I am aware of the realistic implications of being an artist in the world today, especially in New York, where I want to live, so I think that my practical side is influencing what I’m doing at the moment because I’m trying to build the skills that I think are marketable, so I’m trying to learn as much programming as possible, and trying to master web programming and design. I can now do this game design, I can do sound design, I can work in a TV studio. It can make me a more desirable candidate for these kinds of jobs instead of just being a creative person. I really want to have a job that’s not working in a coffee shop. I want to have a real job but not be bored to death. I will take anything that’s relatively creative, as long as I have some form of self-expression in my life.

Do you have anything else to add that you want others to know about you and your art?

Well I guess I could talk about the Senior Exhibition. This semester for my final exhibition I’m trying to figure out a way to synthesize all these things that I’ve been working on, and we have free range to do whatever we want. I’m planning on making some sort of interactive new media installation that might be like a room you walk into and be aware of your presence and through sensors, translate your emotions into some visual forms that you will see immediately around you.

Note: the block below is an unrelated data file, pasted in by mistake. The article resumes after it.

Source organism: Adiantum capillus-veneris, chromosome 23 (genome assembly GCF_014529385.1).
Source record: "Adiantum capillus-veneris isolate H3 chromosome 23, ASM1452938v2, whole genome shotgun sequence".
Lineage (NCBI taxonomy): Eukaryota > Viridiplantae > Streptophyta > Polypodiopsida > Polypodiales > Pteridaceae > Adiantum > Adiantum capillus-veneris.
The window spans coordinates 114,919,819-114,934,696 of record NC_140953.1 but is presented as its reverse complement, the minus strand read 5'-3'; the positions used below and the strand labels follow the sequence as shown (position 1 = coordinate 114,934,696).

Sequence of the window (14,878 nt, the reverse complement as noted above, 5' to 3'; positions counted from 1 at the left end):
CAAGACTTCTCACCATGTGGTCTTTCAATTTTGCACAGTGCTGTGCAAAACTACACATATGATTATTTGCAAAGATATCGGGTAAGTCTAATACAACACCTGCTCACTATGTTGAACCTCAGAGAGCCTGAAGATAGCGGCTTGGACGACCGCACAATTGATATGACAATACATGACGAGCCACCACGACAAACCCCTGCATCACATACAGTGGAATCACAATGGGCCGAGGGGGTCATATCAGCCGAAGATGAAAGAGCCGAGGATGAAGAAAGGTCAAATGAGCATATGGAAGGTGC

I want it to be a fully immersive experience that will be real time generated to include the viewer. I want to transform the viewer into a participant or co-creator of the piece. I don’t know what that will look like, but that’s the direction I want to go.